Oney Judge Staines was a dower slave, the daughter of Betty, a seamstress, and Andrew Judge, a white English tailor who was an indentured servant at Mount Vernon in the early 1770s. Much of Judge’s story comes from her own recollection because she lived to an old age and was interviewed during the nineteenth century.
Judge had a half-brother, Austin, who was about fifteen years her senior. However, she was not recognized by Washington as being one of Judge’s children.
She arrived at the manor house as a playmate for Mrs. Washington’s granddaughter Nelly Custis. Judge learned needlework, and later served as a body servant to Mrs. Washington. She often accompanied Mrs. Washington on shopping trips and social visits.
In April 1789, Judge was one of seven enslaved Africans brought to New York City by the Washingtons to work in the presidential residence. With the change in the capital in November 1790, she was brought to Philadelphia, and probably shared a room with Nelly in the President’s House. There are entries in the household ledger books for clothes for the teen-aged girl and trips to the circus. Philadelphia was a center of abolitionism, and had a large free black population. Oney made friends among the free blacks.
After the eldest granddaughter, Elizabeth Custis, of Mrs. Washington married English expatriate Thomas Law on March 20, 1796. Washington invited the couple to visit Philadelphia and stay at the President’s House. Mrs. Washington informed Judge that she was to be given as a gift to the bride.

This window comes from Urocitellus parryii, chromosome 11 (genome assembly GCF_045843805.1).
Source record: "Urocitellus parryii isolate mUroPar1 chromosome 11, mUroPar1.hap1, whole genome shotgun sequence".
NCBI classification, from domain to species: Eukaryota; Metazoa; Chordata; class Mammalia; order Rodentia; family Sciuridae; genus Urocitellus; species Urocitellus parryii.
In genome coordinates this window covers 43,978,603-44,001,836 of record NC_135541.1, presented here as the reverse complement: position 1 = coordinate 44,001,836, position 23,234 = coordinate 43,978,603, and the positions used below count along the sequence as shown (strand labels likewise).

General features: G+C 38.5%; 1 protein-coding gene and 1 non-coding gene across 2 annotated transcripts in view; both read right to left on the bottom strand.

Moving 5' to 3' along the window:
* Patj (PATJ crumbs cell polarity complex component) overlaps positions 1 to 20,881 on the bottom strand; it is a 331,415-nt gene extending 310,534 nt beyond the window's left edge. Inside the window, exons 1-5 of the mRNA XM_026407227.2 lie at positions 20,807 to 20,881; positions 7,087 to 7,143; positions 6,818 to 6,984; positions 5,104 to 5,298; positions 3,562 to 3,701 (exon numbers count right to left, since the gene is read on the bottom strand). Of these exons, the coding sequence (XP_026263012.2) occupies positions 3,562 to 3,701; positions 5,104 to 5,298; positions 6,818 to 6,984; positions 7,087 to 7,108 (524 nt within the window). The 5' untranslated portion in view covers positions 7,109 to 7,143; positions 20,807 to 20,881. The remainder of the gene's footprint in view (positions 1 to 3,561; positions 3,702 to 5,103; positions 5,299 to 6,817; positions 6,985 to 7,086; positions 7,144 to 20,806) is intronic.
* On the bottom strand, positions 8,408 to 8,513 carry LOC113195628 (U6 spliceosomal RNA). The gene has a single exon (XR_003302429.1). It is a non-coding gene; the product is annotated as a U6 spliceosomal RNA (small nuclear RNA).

Judge planned her escape with the aid of her free black friends. She slipped away one night in late May 1796 while the Washingtons were having dinner. She was hidden by her friends until she could find passage on a northbound ship. Judge either went directly to Portsmouth, New Hampshire, or arrived there by way of New York City.
Mrs. Washington would not believe that her young black slave betrayed her, she felt that she must have been abducted and seduced by a Frenchman. She wrote that Judge had always been well-treated, and even had a room of her own (Nelly was attending finishing school in Annapolis). The First Lady urged the President to advertise a reward for Judge’s recapture, but Washington refused, realizing how unpopular that would be.
The Washington’s tried to recapture Judge after being notified of her whereabouts by a longtime family friend. However, Judge remained a fugitive and was never returned to the Washington home. She eventually had three children, all of whom predeceased her, as did her husband. Because of the Fugitive Slave Act of 1793 which Washington signed into law in Philadelphia, she lived the rest of her life as a fugitive. Oney Judge Staines died in Greenland, New Hampshire on February 25, 1848.